Like other pterosaurs, the Cryodrakon had quite awkward proportions, with a long neck, huge wings and a slender head about 3.5 times the length of its body. As one expert said, imagine a “giant flying murder head.” Alternatively: “A pair of wings that carry around a big head for guzzling things.”

Researchers said that while the pterosaur’s new name was more inspired by Alberta’s frigid landscape than it was by “Game of Thrones,” they were aware that it might elicit some comparisons.

“Yes, we had a good, personal chuckle about that,” said Michael Habib, a paleontologist at the University of Southern California and a fan of the show.

François Therrien, curator of dinosaur paleoecology at Alberta’s Royal Tyrrell Museum of Paleontology, noted that while modern-day Alberta is known for its harsh winters, the landscape that the Cryodrakon would have soared over in the late dinosaur age would actually have been a tropical paradise near a large inland sea.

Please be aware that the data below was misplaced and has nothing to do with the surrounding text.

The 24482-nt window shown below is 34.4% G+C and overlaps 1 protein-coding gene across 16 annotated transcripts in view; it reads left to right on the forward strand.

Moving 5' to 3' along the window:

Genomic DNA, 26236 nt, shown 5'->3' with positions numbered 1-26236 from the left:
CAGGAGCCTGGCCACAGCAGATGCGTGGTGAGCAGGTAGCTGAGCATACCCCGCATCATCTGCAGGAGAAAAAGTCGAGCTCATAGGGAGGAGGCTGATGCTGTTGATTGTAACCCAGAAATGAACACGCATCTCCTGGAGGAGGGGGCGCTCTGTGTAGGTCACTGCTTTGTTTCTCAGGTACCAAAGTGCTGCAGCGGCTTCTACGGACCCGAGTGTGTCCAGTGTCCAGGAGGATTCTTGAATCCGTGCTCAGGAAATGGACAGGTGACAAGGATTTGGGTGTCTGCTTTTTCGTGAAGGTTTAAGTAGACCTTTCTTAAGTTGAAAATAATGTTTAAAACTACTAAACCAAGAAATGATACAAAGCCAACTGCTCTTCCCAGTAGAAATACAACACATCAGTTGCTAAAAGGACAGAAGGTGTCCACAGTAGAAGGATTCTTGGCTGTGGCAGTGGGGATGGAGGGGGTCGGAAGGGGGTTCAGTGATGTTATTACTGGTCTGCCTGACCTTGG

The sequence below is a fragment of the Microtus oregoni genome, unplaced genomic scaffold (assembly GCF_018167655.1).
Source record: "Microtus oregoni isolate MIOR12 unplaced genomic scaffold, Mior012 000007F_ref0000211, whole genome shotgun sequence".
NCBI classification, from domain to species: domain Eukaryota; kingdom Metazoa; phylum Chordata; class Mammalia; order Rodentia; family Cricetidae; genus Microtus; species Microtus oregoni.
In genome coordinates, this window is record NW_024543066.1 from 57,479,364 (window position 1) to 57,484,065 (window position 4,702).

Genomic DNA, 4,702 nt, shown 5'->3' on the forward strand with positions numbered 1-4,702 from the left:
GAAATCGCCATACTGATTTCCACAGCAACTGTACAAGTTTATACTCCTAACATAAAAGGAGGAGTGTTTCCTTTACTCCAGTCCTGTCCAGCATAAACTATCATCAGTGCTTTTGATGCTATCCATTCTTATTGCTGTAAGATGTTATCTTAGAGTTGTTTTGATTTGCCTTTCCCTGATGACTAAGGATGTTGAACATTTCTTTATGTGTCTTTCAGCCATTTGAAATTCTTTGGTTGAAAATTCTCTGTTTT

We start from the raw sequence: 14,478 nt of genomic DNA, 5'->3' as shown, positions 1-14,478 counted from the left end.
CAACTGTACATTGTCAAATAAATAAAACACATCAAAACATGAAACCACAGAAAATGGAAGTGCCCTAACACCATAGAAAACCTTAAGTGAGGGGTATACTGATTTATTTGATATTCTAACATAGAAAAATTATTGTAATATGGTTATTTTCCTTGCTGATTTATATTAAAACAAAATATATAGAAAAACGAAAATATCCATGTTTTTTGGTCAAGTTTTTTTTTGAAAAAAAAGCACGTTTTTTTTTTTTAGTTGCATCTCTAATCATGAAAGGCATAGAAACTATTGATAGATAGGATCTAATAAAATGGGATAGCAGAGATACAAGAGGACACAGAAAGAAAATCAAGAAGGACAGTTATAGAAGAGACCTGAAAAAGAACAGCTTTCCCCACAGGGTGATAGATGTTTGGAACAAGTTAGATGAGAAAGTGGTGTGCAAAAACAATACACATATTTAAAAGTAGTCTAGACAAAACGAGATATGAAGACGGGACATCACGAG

An artist's illustration of the Cryodrakon boreas. (David Maas)

The fossils that were used to establish the Cryodrakon’s holotype — a single specimen upon which the new species is established — were discovered some 30 years ago in Alberta’s Dinosaur Provincial Park, known for being one of the richest sources of dinosaur fossils in the world. Until recently, however, the remains were thought to belong to an already known species of pterosaur, called the Quetzalcoatlus, first found in Texas.